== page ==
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Episode 135 - Chris Veeh: Traumatic Brain Injury and Incarcerated Youths: A Role for Social Work

Interviewer: Charles Syms, LCSW/ACSW

Monday, January 20, 2014, 9:52:51 AM

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In this episode, Chris Veeh discusses how early life head trauma can play a role in behavior that leads to incarceration. He also suggests that the number of incarcerated youth with traumatic brain injury (TBI) is significant. Tools to screen and assess for TBI history in adolescents as well as evidence-based interventions that the social work practitioner can employ are identified.

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Episode 132 - Dr. Doyle Pruitt: Understanding and Responding to Youth Who Engage in Sexual Harm

Interviewer: Molly R. Wolf, MSW, PhD Candidiate

Monday, November 25, 2013, 8:13:12 AM

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In this episode, Dr. Doyle Pruitt discusses the possibility of changing the narrative of youth and adolescents who engage in sexual harm. She argues that current perceptions of this population frame their situation in unhelpful ways and describes intervention approaches that can be used effectively with them.

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Episode 130 - Michael Boucai: The Impact and Ramifications of the Recent Supreme Court Rulings Regarding Same-Sex Marriage

Interviewer: Diane Elze, PhD

Monday, October 28, 2013, 10:17:22 AM

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In this episode, Law Professor Michael Boucai discusses the recent U.S. Supreme Court decisions related to the Defense of Marriage Act and California's Proposition 8. He describes the specifics of those rulings and the practical effects the rulings produce at the level of people's everyday lives and social practices.

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Episode 128 - Dr. Md. Tuhinul Islam: Residential Childcare: The Experiences of Children in Bangladesh

Interviewer: Filomena Critelli, MSW, PhD

Monday, September 30, 2013, 9:30:01 AM

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In this episode, Dr. Md. Tuhinul Islam takes us on a journey to Bangladesh, where he studies the experiences of children in residential childcare settings. He describes how and why children find their way to these settings and what he is learning about outcomes, including those who leave those institutions.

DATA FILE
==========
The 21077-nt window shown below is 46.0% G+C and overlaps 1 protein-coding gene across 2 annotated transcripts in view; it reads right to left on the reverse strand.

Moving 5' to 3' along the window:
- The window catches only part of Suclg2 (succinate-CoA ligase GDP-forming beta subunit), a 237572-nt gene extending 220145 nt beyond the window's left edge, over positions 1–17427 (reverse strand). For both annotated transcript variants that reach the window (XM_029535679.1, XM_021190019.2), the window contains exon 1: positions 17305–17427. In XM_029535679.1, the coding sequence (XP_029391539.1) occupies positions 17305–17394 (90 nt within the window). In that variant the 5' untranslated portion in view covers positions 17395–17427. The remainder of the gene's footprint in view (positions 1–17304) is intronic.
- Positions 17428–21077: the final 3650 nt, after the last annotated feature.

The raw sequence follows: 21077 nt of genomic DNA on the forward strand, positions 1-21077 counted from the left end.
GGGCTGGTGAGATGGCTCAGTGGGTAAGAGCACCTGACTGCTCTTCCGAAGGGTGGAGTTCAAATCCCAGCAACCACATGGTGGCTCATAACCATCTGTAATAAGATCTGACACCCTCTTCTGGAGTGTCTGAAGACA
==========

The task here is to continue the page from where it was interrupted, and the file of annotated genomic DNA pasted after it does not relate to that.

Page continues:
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Episode 123 - Christine Scott: Shadow Grief: Perinatal Loss and Bereavement

Interviewer: Rebecca S. Rouland Polmanteer, MSW

Monday, July 08, 2013, 9:24:17 AM

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In this episode, Christine Scott defines perinatal loss and discusses the impact of perinatal bereavement on the parents and family. Using her personal experience with this type loss as a backdrop, Ms. Scott describes the effect of perinatal bereavement on the individual and family, and offers suggestions for the social work response at all three levels of practice.

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Episode 118 - Dr. Jonathan Singer: The Use of Creative Arts as a Community-Based Suicide Prevention Effort

Interviewer: Laura Lewis, PhD, LCSW, ACSW

Monday, April 29, 2013, 9:02:50 AM

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In this episode, Dr. Jonathan Singer describes his work drawing on the creative arts that by its nature is a community-based effort at preventing suicide. He argues that traditional prevention efforts, while effective at addressing the stigma associated with suicide on a person-at-a-time basis, do little to address the larger public stigma that is so prevalent and alienating for this population.

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Episode 113 - Dr. Barbara Jones: Adolescent Cancer Survivors: Identity Paradox and the Need to Belong

Interviewer: Anthony Guzman, MISM, MNCM

Monday, February 18, 2013, 8:54:38 AM

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In this episode, Dr. Barbara Jones discusses the developmental and psychosocial effects of cancer on adolescents and young adults. Dr. Jones speaks to the need to understand the unique needs of the adolescent and young adult. She also explains how these unique needs can complicate the continuum of care as well as important developmental processes. Further, Dr. Jones suggests strategies of intervention to consider when working with this population.

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Episode 104 - Dr. Rachel Fusco: Developmental and Mental Health Screening in Child Welfare: Implications for Young Children in Rural Settings

Interviewer: Rebecca S.R. Polmanteer, MSW

Monday, October 01, 2012, 9:12:04 AM

Image of Dr. Rachel Fusco

In this episode, Dr. Rachel Fusco describes her work with Universal Screening that involves an examination of the developmental and mental health needs of young children involved in the child welfare system. After sharing what she is learning from this research, she discusses the implications for child welfare-involved children and families in rural communities.

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Episode 101 - Aster Tecle: Where is 'Home'? Interpreting Youth Discourse and the Politics of Displaced Youth

Interviewer: Laura Lewis, PhD, LCSW, ACSW

Monday, August 20, 2012, 9:48:19 AM

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In this episode, Ms. Tecle discusses her current research on the experiences of immigrant youth participating in youth programs. She examines the complexities of identity formation among Horn of Africa immigrant youth and how those youth create place and space in a larger sociocultural structure that often labels difference as "misfitness."